ResearchBlogging.orgIt’s Europe, 48,000 years ago and things are not going well for Homo neanderthalensis.

A deteriorating climate in Central Europe forced both them and the newly arrived Homo sapiens to abandon almost the entire continent. They retreated in Spain whilst we returned to the Middle East.

When the climate returned to normal 1,000 years later it’s Homo sapiens who reaped the benefits. The Eastern Mediterranean improved before Western Europe, allowing Middle Eastern humans to spread into the continent whilst neanderthals are still trapped in Spain.

By the time they did return to their homeland they found humans already firmly established and they can’t out-compete them. They cannot live in their African brother’s shadow.

So they’re forced to retreat to marginal environments, living on the edge of the human’s territory. Some returned to Spain in a hope to stave off the inevitable. But it was not enough and eventually they succumb to extinction, disappearing ~35, 000 – 29,000 years ago.

But this was not the end of their story.

The Mousterian – a technological industry produced by neanderthals – has recently been found at Byzovaya in the Ureal mountains, near the Arctic circle.

Along with the tools were reindeer and mammoth bones, which bore the signs they had been butchered by Mousterian hunters.

Using radiocarbon dating and optical stimulation on the sediments the finds were encased in and the bones they’d damaged, the archaeologists were able to work out that the site was formed 28, 000 years ago.

The implications of this are many, particularly for those who suggest it was the primitive nature of the Mousterian that led to the neanderthal’s extinction. If it could let them hunt and kill in the far north, can it really be so backwards?

This paints a fascinating picture of the last neanderthals. Driven to the edge by modern humans overtaking their European habitat, they head north in the hope of respite. There, they find new life in their technology, along with mammoths – their favoured prey.

With such a food source they’re able to outlive the last of their kin to the south, but even such resourceful people could not survive forever. Maybe the climate on top of the world took a turn for the worse, maybe the mammoths left, or maybe there simply was not enough of them left to keep the population going….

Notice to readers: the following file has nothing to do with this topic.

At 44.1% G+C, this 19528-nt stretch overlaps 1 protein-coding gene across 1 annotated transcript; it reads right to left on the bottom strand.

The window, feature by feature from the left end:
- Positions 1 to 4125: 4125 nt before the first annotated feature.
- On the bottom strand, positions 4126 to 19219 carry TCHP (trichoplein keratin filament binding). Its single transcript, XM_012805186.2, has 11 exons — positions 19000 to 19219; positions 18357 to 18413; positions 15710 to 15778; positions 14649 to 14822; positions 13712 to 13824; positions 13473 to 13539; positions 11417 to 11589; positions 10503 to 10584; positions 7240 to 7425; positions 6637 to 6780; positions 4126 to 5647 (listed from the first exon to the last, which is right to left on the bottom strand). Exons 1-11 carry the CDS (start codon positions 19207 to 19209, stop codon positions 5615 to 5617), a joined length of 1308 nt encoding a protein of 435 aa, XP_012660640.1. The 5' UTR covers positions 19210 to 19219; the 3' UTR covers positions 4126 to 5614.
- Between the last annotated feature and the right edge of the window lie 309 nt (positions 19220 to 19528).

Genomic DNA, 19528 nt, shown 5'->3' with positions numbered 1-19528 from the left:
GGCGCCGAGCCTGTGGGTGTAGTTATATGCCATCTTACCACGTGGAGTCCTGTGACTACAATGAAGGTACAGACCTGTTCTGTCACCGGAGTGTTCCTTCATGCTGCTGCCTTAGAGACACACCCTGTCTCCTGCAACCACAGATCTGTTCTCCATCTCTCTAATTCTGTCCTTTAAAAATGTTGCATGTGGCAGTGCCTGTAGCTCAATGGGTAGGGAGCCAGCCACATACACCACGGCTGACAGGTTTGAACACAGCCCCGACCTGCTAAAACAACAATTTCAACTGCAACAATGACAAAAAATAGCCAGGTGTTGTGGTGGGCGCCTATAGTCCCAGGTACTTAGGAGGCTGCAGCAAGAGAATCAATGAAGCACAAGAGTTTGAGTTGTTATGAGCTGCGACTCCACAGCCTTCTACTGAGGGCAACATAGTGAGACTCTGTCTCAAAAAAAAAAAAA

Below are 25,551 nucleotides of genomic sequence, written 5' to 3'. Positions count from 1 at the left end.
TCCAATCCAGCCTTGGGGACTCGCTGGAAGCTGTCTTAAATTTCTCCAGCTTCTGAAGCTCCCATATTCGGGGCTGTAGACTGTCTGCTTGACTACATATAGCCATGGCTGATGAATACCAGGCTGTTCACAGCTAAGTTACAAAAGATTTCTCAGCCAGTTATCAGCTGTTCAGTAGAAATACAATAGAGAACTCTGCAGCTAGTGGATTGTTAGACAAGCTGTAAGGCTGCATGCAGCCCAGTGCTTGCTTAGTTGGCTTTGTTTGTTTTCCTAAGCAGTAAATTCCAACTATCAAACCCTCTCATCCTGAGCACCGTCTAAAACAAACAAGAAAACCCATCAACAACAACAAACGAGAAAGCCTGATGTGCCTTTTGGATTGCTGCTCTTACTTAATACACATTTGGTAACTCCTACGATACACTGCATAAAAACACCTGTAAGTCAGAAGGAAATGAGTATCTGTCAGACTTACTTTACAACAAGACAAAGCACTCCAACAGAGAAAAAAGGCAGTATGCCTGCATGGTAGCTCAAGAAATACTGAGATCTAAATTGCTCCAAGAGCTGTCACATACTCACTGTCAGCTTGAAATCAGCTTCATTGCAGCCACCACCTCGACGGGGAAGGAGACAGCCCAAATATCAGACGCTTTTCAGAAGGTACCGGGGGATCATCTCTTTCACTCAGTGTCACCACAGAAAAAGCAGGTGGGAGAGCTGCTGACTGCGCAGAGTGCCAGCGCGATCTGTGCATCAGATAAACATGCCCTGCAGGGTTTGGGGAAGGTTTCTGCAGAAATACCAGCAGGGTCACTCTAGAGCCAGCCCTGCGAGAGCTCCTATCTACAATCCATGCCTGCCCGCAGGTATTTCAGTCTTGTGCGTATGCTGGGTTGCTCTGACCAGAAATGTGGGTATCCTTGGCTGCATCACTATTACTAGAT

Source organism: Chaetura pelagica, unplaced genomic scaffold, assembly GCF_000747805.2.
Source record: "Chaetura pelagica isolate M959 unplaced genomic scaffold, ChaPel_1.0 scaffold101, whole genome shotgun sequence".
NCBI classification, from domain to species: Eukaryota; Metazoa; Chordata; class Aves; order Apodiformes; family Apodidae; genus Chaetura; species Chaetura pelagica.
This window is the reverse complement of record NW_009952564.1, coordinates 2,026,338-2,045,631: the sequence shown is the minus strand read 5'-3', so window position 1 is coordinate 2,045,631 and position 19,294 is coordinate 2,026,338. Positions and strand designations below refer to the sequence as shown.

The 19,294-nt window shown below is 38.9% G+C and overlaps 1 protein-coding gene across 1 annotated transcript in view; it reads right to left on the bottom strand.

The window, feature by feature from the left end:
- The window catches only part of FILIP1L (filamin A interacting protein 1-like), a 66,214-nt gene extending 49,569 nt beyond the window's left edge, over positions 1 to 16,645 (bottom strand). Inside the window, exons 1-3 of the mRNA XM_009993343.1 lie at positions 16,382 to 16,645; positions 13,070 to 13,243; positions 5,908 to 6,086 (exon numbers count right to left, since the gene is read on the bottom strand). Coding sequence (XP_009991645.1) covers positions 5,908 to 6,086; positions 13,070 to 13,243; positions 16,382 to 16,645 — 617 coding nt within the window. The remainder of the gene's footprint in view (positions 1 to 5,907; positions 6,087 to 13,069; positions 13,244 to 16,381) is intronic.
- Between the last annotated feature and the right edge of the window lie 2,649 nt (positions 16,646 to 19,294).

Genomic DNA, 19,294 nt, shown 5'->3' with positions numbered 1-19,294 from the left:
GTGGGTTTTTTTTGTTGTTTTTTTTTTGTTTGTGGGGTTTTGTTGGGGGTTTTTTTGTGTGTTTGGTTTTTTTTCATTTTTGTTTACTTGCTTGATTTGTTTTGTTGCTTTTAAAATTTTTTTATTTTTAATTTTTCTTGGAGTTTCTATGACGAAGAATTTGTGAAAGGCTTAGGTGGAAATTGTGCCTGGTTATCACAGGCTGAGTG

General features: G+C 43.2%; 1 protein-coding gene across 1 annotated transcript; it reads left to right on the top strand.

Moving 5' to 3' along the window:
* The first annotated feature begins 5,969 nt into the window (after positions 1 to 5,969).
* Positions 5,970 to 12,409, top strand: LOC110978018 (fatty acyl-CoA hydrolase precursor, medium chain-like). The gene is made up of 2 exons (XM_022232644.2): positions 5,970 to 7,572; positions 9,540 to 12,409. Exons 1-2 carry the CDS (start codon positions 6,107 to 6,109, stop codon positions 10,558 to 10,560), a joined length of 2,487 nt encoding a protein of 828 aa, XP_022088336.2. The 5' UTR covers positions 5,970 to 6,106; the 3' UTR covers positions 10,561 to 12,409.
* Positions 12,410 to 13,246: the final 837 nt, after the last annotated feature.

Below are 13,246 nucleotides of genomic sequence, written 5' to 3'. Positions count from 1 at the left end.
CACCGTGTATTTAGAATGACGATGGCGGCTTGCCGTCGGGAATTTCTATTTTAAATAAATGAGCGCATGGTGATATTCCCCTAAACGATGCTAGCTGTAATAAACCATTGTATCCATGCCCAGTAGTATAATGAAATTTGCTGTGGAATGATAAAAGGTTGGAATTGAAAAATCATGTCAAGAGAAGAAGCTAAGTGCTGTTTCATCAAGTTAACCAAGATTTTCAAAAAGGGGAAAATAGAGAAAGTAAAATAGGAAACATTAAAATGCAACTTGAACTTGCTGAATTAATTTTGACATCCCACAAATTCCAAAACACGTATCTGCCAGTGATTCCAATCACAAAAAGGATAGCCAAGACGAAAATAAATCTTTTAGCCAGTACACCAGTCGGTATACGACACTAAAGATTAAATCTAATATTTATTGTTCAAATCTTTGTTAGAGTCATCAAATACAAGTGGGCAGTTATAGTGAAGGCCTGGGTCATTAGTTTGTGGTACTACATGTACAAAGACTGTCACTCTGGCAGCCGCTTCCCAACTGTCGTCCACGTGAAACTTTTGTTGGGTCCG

Whatever the story, the last of the neanderthals – who had tenaciously fought off extinction at the ends of the earth – eventually succumbed.

Slimak L, Svendsen JI, Mangerud J, Plisson H, Heggen HP, Brugère A, & Pavlov PY (2011). Late Mousterian persistence near the Arctic Circle. Science (New York, N.Y.), 332 (6031), 841-5 PMID: 21566192

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acollectionofatoms · 30th December 2011 at 12:26 am

Nice blog, its great to find someone else interested in the same things.
Thanks for the like.

    sahelanthropus · 30th December 2011 at 2:03 am

    It is a fascinating area of knowledge, it’s wrong that it’s rare to see someone else writing about similar stuff. Especially given that when I explain what the subject is to others, they’re very interested. It’s just they’ve never heard about this stuff before.

      acollectionofatoms · 30th December 2011 at 6:04 pm

      Yeah, its sad really. Evolution is the key to understanding our behavior but it’s taboo to some people, to apply it to people

        sahelanthropus · 30th December 2011 at 9:35 pm

        Fortunately I’m from the UK where I don’t have to deal with such a taboo normally (I did once have a creationist hairdresser). For most people they’re interested but just have never heard any of this stuff before. Hence starting a blog on the subject

        Wyrd Smythe · 8th January 2013 at 2:52 am

        Well, I’m quite glad you did. I’ve been meaning to come over and read for a while. Finally made it!

        Adam Benton · 11th January 2013 at 11:00 am

        Welcome. I hope you enjoy your stay

acollectionofatoms · 2nd January 2012 at 9:05 pm

In the U.S. theirs the Christian right and the Progressive left that don’t believe in evolution.
It must be good to live in the land of Darwin.

    sahelanthropus · 2nd January 2012 at 9:11 pm

    I do smile whenever I see him on our money, but it does make those encounters with creationists here – although thankfully rare – all the more disturbing.

cgosling · 5th January 2012 at 2:09 am

Well done. Keep up the current news. I’m sure there are those who think you are threatening their beliefs.

    sahelanthropus · 5th January 2012 at 11:27 am

    I’ve yet to encounter someone claiming that I am threatening their beliefs, but should such a situation occur I would probably relish the challenge.

eideard · 6th January 2012 at 1:58 pm

Delightful article.

Anonymous · 8th August 2015 at 1:10 pm

The Neanderthals were physically and culturally adapted to ice-age Europe, so it’s not inconceivable that they could live in ice-age North America. As for getting there, at that time there was a land connection between what is now Siberia and what is now Alaska (the sequestration of huge amounts of water in the glaciers, which at the time buried the site of present-day Chicago under at least half a mile of ice, dropped sea level enough to expose this land).

Anonymous · 8th August 2015 at 8:14 pm

its must be good to see the fusion at chromsome 2 showed genetic manipulation

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